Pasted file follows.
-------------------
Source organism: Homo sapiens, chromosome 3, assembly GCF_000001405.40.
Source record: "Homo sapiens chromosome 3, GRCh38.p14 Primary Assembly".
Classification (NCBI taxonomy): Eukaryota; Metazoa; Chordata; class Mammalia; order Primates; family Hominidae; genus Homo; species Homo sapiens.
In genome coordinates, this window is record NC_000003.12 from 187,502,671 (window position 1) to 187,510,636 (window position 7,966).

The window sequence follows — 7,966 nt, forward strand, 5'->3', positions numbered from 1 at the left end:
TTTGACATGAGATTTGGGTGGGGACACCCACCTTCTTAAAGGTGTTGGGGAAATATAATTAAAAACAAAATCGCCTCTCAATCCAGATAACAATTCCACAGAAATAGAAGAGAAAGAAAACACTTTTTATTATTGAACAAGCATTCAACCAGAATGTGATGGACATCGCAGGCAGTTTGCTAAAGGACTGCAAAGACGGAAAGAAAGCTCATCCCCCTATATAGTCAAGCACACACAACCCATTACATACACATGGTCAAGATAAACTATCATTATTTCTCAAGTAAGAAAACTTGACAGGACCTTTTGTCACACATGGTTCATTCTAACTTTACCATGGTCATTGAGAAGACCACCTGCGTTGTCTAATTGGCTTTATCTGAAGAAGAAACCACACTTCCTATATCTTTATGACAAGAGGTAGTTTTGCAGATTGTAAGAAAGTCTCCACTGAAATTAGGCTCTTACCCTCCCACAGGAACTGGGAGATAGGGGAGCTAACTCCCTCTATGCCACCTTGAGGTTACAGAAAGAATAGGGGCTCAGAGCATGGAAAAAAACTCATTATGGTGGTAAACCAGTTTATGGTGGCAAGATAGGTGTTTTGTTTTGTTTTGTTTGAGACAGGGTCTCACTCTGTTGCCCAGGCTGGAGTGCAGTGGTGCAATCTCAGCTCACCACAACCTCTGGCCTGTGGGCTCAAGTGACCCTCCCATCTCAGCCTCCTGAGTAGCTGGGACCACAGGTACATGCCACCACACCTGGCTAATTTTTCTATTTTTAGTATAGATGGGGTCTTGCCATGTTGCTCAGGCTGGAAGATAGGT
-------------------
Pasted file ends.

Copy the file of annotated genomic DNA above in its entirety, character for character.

Source organism: Homo sapiens, chromosome 3, assembly GCF_000001405.40.
Source record: "Homo sapiens chromosome 3, GRCh38.p14 Primary Assembly".
Classification (NCBI taxonomy): Eukaryota; Metazoa; Chordata; class Mammalia; order Primates; family Hominidae; genus Homo; species Homo sapiens.
In genome coordinates, this window is record NC_000003.12 from 187,502,671 (window position 1) to 187,510,636 (window position 7,966).

The window sequence follows — 7,966 nt, forward strand, 5'->3', positions numbered from 1 at the left end:
TTTGACATGAGATTTGGGTGGGGACACCCACCTTCTTAAAGGTGTTGGGGAAATATAATTAAAAACAAAATCGCCTCTCAATCCAGATAACAATTCCACAGAAATAGAAGAGAAAGAAAACACTTTTTATTATTGAACAAGCATTCAACCAGAATGTGATGGACATCGCAGGCAGTTTGCTAAAGGACTGCAAAGACGGAAAGAAAGCTCATCCCCCTATATAGTCAAGCACACACAACCCATTACATACACATGGTCAAGATAAACTATCATTATTTCTCAAGTAAGAAAACTTGACAGGACCTTTTGTCACACATGGTTCATTCTAACTTTACCATGGTCATTGAGAAGACCACCTGCGTTGTCTAATTGGCTTTATCTGAAGAAGAAACCACACTTCCTATATCTTTATGACAAGAGGTAGTTTTGCAGATTGTAAGAAAGTCTCCACTGAAATTAGGCTCTTACCCTCCCACAGGAACTGGGAGATAGGGGAGCTAACTCCCTCTATGCCACCTTGAGGTTACAGAAAGAATAGGGGCTCAGAGCATGGAAAAAAACTCATTATGGTGGTAAACCAGTTTATGGTGGCAAGATAGGTGTTTTGTTTTGTTTTGTTTGAGACAGGGTCTCACTCTGTTGCCCAGGCTGGAGTGCAGTGGTGCAATCTCAGCTCACCACAACCTCTGGCCTGTGGGCTCAAGTGACCCTCCCATCTCAGCCTCCTGAGTAGCTGGGACCACAGGTACATGCCACCACACCTGGCTAATTTTTCTATTTTTAGTATAGATGGGGTCTTGCCATGTTGCTCAGGCTGGAAGATAGGT